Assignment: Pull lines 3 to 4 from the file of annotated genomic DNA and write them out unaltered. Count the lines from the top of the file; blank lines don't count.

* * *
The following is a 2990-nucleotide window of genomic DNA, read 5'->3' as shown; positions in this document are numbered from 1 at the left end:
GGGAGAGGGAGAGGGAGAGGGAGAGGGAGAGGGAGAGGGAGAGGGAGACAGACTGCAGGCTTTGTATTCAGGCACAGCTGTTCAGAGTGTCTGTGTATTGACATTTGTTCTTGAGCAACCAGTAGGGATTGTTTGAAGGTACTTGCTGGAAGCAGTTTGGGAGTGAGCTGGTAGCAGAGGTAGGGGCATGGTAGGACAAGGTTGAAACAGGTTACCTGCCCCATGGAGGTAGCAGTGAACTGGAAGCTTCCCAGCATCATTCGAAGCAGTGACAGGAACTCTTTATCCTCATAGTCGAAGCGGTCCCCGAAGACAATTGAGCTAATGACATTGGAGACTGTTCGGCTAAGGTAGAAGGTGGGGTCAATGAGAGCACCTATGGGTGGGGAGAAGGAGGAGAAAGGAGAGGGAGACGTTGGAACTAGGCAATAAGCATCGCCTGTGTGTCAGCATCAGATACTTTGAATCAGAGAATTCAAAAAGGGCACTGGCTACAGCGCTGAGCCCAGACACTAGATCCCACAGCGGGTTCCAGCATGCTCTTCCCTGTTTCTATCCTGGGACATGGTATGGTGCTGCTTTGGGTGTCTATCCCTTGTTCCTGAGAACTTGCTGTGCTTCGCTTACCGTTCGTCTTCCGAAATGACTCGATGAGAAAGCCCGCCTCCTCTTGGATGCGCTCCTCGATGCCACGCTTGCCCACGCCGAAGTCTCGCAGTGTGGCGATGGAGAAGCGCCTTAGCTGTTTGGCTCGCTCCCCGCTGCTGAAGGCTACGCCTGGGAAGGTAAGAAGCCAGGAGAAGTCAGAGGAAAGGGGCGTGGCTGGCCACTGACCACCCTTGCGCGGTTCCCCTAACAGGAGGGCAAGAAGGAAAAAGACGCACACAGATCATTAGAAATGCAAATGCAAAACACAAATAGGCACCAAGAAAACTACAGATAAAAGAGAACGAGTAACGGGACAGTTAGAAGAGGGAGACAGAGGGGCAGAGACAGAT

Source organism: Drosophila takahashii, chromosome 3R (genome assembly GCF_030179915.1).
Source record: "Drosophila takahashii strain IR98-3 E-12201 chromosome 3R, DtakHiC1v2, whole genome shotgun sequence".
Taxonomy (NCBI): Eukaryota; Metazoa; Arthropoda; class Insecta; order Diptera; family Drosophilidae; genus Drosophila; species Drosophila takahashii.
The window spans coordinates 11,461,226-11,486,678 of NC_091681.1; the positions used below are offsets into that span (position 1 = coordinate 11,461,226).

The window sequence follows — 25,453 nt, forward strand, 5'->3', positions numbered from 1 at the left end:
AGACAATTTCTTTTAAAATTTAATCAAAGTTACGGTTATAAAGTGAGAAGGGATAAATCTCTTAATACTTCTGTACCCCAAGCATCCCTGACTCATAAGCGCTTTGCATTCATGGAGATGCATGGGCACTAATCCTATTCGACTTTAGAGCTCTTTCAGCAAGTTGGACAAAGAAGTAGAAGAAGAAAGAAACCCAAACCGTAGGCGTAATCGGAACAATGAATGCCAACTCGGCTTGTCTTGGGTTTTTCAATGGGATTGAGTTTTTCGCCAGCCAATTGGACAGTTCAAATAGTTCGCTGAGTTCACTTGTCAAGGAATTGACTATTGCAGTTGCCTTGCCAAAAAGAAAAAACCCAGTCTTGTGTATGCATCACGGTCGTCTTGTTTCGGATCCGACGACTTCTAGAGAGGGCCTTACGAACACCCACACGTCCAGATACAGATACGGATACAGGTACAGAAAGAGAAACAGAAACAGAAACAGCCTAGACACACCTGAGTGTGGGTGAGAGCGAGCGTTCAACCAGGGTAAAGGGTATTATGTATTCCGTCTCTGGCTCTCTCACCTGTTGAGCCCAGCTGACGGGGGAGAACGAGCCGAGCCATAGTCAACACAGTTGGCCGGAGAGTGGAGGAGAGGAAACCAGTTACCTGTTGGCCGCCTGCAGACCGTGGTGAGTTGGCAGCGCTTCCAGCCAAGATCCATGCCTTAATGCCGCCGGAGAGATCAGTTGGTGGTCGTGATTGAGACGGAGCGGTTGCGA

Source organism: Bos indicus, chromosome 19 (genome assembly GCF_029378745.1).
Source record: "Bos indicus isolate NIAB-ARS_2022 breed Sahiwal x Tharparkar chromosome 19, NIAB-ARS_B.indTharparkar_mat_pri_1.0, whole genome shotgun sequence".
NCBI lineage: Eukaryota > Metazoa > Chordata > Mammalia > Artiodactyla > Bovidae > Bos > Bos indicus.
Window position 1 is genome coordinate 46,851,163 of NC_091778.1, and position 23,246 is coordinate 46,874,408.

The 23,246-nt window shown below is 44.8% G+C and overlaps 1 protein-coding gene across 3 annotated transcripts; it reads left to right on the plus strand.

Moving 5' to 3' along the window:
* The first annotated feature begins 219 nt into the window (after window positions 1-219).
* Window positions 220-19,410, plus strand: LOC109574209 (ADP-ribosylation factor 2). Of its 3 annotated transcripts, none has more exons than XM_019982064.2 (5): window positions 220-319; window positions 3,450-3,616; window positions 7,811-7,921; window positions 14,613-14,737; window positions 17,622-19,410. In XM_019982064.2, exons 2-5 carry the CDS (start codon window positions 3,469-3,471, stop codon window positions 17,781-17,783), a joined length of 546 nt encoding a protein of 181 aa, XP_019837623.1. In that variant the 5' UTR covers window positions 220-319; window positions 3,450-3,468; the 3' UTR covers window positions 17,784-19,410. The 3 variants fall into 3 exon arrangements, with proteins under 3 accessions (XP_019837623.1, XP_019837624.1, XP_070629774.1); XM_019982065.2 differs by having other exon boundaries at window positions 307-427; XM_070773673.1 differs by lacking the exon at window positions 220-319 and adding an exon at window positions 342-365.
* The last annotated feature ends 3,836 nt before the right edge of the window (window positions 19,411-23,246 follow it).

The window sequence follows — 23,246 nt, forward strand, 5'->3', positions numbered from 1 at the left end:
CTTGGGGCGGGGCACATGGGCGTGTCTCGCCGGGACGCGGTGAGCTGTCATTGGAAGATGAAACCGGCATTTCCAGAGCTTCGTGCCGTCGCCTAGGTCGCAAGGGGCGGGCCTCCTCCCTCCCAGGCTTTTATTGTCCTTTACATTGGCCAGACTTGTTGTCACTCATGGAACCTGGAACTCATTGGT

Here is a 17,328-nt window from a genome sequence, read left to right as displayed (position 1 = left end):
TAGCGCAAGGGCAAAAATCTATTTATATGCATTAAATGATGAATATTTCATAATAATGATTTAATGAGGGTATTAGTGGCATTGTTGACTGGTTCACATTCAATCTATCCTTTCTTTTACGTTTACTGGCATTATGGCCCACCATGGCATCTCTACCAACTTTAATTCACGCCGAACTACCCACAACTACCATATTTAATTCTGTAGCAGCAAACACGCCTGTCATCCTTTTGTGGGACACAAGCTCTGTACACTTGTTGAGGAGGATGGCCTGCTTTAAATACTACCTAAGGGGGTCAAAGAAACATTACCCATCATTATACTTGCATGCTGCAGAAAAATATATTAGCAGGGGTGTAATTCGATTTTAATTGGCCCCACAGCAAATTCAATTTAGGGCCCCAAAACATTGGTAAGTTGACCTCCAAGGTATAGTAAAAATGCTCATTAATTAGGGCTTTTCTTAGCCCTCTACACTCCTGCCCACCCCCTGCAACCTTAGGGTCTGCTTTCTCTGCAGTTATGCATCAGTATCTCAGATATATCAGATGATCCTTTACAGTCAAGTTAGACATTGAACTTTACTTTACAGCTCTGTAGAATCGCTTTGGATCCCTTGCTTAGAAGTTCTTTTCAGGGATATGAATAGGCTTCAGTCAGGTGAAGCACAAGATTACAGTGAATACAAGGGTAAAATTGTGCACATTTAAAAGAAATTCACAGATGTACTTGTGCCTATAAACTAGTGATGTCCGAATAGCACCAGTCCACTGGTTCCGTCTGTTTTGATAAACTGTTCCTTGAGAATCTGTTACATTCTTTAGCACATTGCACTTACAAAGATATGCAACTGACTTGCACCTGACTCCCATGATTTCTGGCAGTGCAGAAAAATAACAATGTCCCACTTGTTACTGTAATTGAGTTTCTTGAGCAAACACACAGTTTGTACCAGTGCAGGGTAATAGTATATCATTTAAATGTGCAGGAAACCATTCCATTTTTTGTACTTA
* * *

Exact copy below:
Source organism: Drosophila takahashii, chromosome 3R (genome assembly GCF_030179915.1).
Source record: "Drosophila takahashii strain IR98-3 E-12201 chromosome 3R, DtakHiC1v2, whole genome shotgun sequence".